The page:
Despite the significance of both penetration testing and red teaming to bolster an organisation’s cybersecurity programme, organisations are often unfamiliar with the differences between the two. Penetration testing is a targeted simulated attack on a particular system or network, aiming to discover and report vulnerabilities susceptible to exploitation. This type of testing is designed to evaluate primary controls such as patch and vulnerability management, system configuration and hardening, encryption, application security, network segmentation, privileged access management and security policy enforcement. The scope of this engagement is defined, and the cost varies based on the extent and depth of the assessment.
Alternatively, red teaming offers a targeted evaluation of an organisation’s security posture, often focusing on a threat actor’s ability to gain unintended access, along with testing detective and preventive controls.
- Detective controls include intrusion detection systems (IDS), endpoint detection and response (EDR), security information and event management (SIEM) systems, log analysis and anomaly detection.
- Preventive controls involve firewalls, access control lists, intrusion prevention systems (IPS), multi-factor authentication (MFA) and network segmentation.
- The objective is to identify and exploit vulnerabilities in a manner akin to an actual attacker, while also gauging the organisation’s capacity to detect and prevent attacks.
Red teaming is an objective-based exercise aimed to simulate real-world threat actors targeting an organisation. Such objectives typically include compromising the internal environment starting from an external perspective, sensitive system access, or business process disruption. Attack paths or attacker methodologies leveraged during red team exercises support in evaluating an organisation’s resilience against various threat actors, including nation-states, organised crime, and insider threats. This approach necessitates highly skilled testers who must work slowly, deliberately and quietly to evade detection, which can result in a higher cost to execute compared to penetration testing. The complexity and sophistication of the exercise, the need for extensive research and reconnaissance and the requirement for a higher level of coordination among testers and the organisation are some of the factors that contribute to the higher cost.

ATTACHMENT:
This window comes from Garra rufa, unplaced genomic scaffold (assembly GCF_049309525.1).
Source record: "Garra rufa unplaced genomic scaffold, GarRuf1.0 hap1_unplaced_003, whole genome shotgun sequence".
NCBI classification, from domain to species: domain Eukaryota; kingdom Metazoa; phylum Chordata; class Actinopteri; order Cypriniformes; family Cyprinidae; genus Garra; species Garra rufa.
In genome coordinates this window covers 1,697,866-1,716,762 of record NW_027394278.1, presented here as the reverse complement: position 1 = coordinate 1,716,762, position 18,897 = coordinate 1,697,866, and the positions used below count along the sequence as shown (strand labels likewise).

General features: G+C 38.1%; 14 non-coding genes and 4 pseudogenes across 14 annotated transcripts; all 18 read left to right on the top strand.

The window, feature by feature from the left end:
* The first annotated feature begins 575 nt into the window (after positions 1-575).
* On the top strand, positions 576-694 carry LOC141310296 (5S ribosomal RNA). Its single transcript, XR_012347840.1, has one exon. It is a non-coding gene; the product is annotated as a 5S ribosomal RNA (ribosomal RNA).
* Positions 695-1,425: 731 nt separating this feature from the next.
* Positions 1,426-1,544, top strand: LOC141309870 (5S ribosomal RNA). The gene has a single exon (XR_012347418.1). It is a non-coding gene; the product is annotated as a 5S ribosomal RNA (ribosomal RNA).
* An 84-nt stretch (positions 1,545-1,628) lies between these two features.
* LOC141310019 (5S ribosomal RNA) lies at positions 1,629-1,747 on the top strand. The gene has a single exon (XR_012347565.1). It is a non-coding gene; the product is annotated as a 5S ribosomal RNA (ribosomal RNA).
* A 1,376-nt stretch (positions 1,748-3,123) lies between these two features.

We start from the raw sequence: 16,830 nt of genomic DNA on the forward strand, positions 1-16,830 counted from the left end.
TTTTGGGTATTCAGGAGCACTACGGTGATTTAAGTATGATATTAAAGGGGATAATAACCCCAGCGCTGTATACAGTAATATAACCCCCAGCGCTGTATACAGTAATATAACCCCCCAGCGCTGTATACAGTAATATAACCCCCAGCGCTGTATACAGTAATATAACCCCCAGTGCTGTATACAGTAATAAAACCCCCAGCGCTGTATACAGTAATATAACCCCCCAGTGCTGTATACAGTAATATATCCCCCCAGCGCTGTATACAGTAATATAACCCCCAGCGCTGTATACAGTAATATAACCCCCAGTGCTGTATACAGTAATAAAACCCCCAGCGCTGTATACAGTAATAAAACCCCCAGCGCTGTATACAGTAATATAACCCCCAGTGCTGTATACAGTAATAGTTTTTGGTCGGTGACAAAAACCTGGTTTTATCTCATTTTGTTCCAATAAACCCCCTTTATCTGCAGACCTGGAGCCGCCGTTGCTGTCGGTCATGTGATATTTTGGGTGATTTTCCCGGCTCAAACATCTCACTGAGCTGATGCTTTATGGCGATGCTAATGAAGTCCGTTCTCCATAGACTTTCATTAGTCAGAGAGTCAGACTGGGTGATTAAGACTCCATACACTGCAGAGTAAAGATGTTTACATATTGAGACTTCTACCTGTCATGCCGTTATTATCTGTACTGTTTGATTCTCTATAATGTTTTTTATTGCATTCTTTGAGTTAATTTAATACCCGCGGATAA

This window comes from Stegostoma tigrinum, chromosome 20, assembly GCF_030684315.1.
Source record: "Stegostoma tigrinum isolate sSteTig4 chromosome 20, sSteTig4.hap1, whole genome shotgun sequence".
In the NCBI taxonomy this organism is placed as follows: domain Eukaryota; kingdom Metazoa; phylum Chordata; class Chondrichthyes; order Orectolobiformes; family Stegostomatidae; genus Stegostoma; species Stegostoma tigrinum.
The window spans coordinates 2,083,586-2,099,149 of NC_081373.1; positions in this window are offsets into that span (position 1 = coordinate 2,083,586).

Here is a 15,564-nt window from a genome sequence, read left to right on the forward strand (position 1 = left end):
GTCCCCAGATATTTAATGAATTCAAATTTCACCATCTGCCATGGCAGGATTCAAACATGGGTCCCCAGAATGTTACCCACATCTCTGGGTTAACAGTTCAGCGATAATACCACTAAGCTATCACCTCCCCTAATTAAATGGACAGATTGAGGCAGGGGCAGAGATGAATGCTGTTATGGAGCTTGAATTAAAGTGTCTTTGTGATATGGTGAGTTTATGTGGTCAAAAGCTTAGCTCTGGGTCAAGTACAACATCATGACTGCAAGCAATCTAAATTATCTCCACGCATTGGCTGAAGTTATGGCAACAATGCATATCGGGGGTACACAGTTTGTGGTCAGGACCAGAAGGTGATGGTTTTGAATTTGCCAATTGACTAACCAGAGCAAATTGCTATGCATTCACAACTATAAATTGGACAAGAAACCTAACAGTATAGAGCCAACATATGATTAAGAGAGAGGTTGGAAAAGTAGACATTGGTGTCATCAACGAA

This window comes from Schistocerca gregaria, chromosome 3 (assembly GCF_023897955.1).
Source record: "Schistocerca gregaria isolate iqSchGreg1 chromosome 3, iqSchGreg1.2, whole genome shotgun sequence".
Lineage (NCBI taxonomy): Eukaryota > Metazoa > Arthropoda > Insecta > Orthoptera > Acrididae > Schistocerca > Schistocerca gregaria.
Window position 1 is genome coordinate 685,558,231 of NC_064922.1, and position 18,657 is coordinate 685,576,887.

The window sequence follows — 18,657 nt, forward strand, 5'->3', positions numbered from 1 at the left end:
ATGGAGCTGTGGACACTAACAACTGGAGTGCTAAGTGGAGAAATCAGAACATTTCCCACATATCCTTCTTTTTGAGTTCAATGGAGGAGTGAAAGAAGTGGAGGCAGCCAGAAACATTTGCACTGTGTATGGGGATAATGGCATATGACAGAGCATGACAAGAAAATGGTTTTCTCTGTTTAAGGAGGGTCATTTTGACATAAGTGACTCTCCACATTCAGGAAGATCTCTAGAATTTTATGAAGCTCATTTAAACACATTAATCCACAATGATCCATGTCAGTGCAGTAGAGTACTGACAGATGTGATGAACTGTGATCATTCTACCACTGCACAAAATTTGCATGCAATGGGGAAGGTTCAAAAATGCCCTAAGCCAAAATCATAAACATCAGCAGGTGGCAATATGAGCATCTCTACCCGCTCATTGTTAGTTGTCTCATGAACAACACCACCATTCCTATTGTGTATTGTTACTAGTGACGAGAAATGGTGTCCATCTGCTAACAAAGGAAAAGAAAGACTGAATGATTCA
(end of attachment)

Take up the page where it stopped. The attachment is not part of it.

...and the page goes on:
When choosing between penetration testing and red teaming, organisations should base their decision on their specific objectives and risk tolerance.
- For red teaming in particular, companies should tailor the scope and objectives to focus on areas of key risks.
- For example, a healthcare system might prioritise protecting medical records, an R&D organisation could emphasise safeguarding intellectual property and organisations with large or complex procurement processes might concentrate on securing financial data.
- By aligning the testing methodology with these critical risk areas, organisations can effectively address potential vulnerabilities and their impact on the organisation’s reputation, compliance and financial well-being.
In terms of technology, both practices employ various tools and techniques such as automated vulnerability scanners, manual penetration testing utilities and bespoke scripts to assess the target networks and systems.
- Red teaming aims to simulate real-world threat actors.
- All tools and techniques are typically considered within scope but may not necessarily be used.
- Red teaming may also incorporate social engineering tactics and physical security assessments to evaluate employee security awareness and adherence to security policies.
Vital cybersecurity practices
Penetration testing and red teaming are vital cybersecurity practices that aid organisations in pinpointing and addressing potential vulnerabilities in their systems, networks and business/people processes.
- Engaging external, unbiased experts for these assessments can offer fresh perspectives and uncover issues that internal teams may overlook.
- It is crucial to not only identify vulnerabilities but also to prioritise timely remediation and validation to strengthen the organisation’s overall security posture.
- By considering findings that are developed as part of a red team or penetration test, senior leaders can make informed decisions on how to effectively protect their organisation’s assets and maintain a strong security posture.
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